In this modern internet age it's almost impossible to escape the trolls and naysayers who pour scorn and derision on new equipment. One of the major sources of angst was that the new Z series 'only' had a single card slot, albeit a state-of-the art XQD one that Nikon pioneeered in the D4. A single slot, so pontificated the 'experts' reduced the system immediately to that of an amateur one. Had they never used film? Had they never used early professional DSLRs from Nikon and Canon that only had single card slots? In my entire career I have never had a single card failure and still only use the second card slot as an overflow one, so there is no back up. That's what second or even third camera bodies, fitted with different focal length lenses, have always been for. That's why professional photographers always checked their film was loaded correctly into all their camera bodies, reformatted their cards every time the contents were downloaded, rotated them regularly and replaced them every couple of years. That's what being a proper professional is all about. I never questioned for one millisecond the lack of two card slots. Deal breaker? Deal breaker my arse!
A week after ordering my Z6 kit I went up to Nikon UK to get my NIKKOR AF-S 200-400mm serviced through the NPS scheme - a new Silent Wave Motor and lens mount at £450 were all that were needed - and while I was there I bumped into Rob MacNeice, the NPS Manager, who let me play with a Z7 - the 47 megapixel version of the 24 megapixel Z6 - along with the new 24-70, the FTX adaptor and some F mount NIKKOR lenses. I was bowled over. It was better than I had ever dreamed of and just felt so natural in my hands. The controls and menus were all just I as I would have expected and the bonus was that the FTZ adaptor worked seamlessly with my lenses. I floated out of Nikon on Cloud 9 and immediately phoned Gray Levett and ordered another Z6 body.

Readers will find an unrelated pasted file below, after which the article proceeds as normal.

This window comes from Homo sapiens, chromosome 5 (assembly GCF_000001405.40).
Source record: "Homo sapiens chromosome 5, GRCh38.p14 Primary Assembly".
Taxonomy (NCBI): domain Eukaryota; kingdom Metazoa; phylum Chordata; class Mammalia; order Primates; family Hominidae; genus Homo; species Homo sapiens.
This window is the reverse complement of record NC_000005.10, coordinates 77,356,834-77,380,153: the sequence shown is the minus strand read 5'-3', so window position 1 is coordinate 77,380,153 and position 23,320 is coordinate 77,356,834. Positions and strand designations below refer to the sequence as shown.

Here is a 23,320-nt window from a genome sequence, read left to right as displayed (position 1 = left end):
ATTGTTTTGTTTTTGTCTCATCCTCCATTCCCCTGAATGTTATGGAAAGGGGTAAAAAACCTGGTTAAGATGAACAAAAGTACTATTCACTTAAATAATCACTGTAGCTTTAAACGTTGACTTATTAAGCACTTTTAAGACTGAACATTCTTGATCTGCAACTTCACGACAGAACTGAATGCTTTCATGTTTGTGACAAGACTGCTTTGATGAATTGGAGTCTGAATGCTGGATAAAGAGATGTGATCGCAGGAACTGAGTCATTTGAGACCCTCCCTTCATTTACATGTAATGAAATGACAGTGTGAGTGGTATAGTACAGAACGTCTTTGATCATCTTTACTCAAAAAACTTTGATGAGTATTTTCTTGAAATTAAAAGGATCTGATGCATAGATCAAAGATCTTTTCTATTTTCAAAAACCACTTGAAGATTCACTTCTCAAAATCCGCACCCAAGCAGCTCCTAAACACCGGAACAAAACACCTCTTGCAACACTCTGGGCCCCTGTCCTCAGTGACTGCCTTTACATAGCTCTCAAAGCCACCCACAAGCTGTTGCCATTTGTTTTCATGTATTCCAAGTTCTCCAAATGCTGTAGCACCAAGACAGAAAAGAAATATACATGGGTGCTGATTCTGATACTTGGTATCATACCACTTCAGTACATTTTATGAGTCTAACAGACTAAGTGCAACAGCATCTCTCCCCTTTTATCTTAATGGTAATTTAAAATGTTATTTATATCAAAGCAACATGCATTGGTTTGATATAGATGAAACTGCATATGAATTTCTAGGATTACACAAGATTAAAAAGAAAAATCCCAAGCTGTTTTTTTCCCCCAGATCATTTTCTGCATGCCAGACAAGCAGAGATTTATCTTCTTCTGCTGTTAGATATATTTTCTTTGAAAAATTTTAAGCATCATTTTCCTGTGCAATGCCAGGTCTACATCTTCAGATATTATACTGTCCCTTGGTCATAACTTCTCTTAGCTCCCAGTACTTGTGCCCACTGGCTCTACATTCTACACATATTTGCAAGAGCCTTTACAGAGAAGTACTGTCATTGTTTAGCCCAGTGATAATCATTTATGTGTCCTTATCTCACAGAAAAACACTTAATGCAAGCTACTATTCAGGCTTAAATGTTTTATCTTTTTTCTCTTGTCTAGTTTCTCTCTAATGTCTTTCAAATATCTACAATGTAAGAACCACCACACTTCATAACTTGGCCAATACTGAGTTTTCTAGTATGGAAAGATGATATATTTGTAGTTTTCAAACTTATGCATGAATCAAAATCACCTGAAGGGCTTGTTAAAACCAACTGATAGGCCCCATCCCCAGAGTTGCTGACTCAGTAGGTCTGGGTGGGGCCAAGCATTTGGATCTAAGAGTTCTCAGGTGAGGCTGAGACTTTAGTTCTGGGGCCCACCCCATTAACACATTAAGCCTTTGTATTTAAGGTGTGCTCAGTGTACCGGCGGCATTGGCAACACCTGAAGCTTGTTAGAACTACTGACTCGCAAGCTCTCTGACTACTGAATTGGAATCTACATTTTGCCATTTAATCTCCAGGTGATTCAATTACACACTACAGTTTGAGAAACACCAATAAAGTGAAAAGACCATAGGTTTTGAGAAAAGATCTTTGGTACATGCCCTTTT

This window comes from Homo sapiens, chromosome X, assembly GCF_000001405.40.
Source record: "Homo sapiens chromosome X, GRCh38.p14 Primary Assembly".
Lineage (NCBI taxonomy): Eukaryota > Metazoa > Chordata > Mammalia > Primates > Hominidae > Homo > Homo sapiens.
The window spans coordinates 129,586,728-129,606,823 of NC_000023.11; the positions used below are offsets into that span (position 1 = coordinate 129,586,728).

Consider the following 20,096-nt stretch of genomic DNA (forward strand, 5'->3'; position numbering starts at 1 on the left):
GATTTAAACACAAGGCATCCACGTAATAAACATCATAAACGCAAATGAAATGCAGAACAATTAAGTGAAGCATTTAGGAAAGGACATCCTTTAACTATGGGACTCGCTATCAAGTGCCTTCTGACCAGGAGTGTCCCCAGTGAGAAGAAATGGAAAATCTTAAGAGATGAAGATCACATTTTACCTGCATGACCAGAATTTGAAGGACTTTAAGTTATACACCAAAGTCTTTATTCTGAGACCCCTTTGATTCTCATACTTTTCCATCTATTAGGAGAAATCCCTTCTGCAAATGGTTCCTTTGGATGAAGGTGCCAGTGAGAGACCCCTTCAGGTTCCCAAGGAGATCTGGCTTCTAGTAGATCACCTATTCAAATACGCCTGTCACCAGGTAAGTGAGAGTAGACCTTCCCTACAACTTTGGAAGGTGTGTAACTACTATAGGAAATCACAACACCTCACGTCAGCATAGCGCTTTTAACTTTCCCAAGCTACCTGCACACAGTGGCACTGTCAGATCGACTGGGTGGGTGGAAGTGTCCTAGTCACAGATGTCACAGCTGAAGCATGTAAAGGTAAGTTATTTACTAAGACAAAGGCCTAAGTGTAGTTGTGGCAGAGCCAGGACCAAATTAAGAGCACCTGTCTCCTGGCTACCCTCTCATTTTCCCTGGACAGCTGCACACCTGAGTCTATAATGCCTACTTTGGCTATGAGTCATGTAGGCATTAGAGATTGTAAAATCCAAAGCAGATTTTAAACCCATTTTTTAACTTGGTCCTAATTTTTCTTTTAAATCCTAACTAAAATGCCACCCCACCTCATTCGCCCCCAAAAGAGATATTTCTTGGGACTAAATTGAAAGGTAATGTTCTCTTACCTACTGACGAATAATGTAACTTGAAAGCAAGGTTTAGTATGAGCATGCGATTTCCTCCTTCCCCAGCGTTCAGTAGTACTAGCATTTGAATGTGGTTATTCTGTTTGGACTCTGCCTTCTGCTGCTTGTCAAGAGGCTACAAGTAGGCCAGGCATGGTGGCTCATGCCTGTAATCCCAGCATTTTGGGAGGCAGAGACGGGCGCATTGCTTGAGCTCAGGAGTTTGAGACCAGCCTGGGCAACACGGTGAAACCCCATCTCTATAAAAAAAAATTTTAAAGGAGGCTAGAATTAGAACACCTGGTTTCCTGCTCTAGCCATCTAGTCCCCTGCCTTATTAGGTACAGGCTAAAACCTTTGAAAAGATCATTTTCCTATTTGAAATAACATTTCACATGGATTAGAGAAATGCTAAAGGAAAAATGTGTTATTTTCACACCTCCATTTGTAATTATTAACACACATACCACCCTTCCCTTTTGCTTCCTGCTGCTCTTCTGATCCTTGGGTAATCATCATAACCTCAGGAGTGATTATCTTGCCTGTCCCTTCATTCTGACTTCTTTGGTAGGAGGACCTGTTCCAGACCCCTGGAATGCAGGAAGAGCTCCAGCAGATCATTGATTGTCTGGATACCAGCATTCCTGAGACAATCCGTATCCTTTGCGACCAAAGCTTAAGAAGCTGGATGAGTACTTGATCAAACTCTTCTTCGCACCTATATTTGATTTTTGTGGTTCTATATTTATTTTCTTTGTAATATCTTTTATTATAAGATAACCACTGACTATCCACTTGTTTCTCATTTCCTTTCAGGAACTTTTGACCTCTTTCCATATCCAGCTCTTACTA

Evolution or revolution? Put it this way, for my needs - and I stress that this is purely personal - I do not expect to ever buy another D series Nikon. The Z6 comes in at around half the weight of a D3/D4/D5 and a body minus the lens fits comfortably in a jacket pocket. Throw in a couple of extra batteries and perhaps a longer F mount lens and it's a done deal. Battery life is actually remarkably good; certainly far better than the naysayers make out. When the new 70-200 'S' lens appears next year I suspect that it will be just perfect for me. Will I buy a Z7? If I need to do more studio work, yes - possibly.
For me it's a revolution. It will change the way that I work for the better, ease the burden on my shoulders, give me results that better the Nikon D750 that it shares so many similarities with and enable me to shoot more video to a much higher standard.
I can barely wait until the end of November to get my hands on a revolution.
Will I report on it?
I doubt it. It's a professional tool and you don't hear carpenters talking about their saws do you? How many authors talk about the computer they wrote ther book on? How many artists pontificate on the virtues of the brushes and paints that they used to create their masterpieces?
No - it'll be in the pictures and my satisfaction knowing that I have done the best job possible with the bext kit that I could find that allows me to stay with my old lenses without breaking the bank.
Image © Nikon
Nikon Z6 - Evolution or Revolution?